I have really enjoyed this series about Martin Luther and his marriage to Katharine, hope you have as well…~Paul S.
The Original Lutheran Marriage: Love and Marriage Aren’t Always Like a Horse and Carriage
On June 13, 1525, Martin Luther married Katherine von Bora at the Black Cloister. After the ceremony, the wedding witnesses escorted the bride and groom to the marriage bed.
According to ancient German custom, there should not only be a witness to the marriage ceremony, but there should also be a witness to the act of consummation! The task fell to Luther’s best friend, Justus Jones, who was there as the two became one.
Why Did Luther Get Married?
It’s interesting to explore why Luther wanted to marry Katherine. To one friend he said he did it “to silence the evil mouths which are so used to complaining about me.” To another he wrote, “I have stopped the mouths of my calumniators with Katherine von Bora. . . . I have made myself so cheap and despised by this marriage that I expect the angels laugh and the devils weep thereat.” In fact, Luther says the marriage must have been a work of God, “for I feel neither passionate love nor burning for my spouse, but I cherish her.”
William Nazareth writes:
Modern marriage counselors probably would have questioned the marriage itself. It was an open secret in Wittenberg that Martin and Katie did not get along very well because of their clashing temperaments and personalities. Certainly they were not romantically in love, and there is no evidence that any kind of courtship preceded their marriage. . . . We have no reason to doubt Luther’s contention that he married primarily as a testimony of faith.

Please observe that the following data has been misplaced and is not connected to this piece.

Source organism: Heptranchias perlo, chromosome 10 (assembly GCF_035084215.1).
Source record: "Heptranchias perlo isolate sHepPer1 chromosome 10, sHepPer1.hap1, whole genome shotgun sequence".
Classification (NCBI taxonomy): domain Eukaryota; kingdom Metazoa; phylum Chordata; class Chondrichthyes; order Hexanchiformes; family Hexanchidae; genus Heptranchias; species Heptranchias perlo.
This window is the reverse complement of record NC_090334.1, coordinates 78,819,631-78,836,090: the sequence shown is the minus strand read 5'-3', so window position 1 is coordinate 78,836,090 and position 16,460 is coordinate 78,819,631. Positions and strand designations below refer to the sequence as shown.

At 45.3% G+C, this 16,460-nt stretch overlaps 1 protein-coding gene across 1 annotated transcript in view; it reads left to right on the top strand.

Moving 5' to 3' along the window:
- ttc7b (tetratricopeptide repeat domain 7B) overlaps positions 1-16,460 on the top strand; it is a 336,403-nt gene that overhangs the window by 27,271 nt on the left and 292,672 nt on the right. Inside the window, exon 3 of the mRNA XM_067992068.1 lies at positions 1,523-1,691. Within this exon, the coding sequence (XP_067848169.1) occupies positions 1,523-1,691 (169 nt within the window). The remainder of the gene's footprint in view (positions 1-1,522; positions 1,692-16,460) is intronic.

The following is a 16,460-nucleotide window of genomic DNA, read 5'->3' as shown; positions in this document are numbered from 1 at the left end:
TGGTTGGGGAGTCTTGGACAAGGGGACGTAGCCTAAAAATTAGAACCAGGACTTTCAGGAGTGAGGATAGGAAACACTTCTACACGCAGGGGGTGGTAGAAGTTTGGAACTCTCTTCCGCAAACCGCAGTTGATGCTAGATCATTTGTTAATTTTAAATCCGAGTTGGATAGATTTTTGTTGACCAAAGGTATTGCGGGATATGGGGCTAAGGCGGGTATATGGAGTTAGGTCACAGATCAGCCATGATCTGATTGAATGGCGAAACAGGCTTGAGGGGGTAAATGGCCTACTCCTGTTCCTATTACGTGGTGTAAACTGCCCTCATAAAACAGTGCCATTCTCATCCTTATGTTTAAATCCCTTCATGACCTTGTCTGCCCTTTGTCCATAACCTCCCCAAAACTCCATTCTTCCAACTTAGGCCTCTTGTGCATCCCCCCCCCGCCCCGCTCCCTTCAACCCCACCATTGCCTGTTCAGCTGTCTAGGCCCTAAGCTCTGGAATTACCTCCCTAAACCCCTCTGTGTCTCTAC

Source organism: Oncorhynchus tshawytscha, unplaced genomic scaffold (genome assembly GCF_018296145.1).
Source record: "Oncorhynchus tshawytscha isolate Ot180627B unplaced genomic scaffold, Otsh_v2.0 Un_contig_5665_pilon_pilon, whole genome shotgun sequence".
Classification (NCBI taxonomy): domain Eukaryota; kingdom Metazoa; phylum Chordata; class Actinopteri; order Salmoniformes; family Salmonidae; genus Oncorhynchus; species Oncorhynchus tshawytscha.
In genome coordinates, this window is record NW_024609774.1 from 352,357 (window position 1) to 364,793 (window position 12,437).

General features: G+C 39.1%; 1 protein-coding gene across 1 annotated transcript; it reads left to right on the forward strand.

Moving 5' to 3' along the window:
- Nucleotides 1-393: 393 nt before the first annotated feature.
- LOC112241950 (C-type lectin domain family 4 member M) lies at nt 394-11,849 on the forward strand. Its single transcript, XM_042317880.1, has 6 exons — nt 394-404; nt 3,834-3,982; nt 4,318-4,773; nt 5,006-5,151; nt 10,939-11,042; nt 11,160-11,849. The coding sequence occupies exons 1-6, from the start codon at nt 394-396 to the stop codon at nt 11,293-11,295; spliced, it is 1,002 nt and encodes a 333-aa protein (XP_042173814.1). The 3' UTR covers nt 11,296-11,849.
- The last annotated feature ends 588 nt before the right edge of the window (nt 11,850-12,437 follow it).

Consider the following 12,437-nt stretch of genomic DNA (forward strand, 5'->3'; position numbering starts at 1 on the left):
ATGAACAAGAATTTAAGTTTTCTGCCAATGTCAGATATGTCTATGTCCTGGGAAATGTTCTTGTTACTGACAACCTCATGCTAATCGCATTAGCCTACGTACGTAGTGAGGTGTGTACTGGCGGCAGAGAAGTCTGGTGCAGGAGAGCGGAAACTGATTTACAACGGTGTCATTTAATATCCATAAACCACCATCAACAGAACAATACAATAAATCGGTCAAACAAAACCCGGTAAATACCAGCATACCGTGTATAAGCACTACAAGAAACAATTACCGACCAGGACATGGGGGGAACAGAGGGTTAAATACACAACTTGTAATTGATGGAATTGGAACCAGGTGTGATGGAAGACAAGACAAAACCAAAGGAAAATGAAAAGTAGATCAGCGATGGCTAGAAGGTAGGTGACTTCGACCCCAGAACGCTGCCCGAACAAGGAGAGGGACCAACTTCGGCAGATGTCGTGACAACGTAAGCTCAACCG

No “passionate love” for his own wife?
Where’s the Passion?
A little context might help to explain what Luther might have meant. Luther’s friend Melanchthon, nervous that Luther’s marriage would make him unavailable for reformational work, was not alone in his opinion that the Reformer got married simply out of lust. Erasmus helped spread the rumor that Katherine had given birth to Martin’s baby two weeks before the ceremony. When Katherine did get pregnant a year after the ceremony, it was predicted that the offspring of this former monk and nun would be a two-headed baby or the Antichrist!
In this context of public slander, perhaps it’s not surprising that Luther wasn’t eager to add fuel to the fire in talking about passion for his wife—though he was quick to say that he cherished her. At the same time, ours is a different age than that of Luther’s (not to mention the biblical times). Today “passionate love” is seen as both a necessary and sufficient condition for marriage, whereas Luther may have seen in Katie not someone with whom he currently felt such passion, but someone with whom he could easily foresee such a warm and intimate relationship. As we’ll see in the next post, a true romantic relationship—within the context of their marriage—was just around the corner.
To be continued.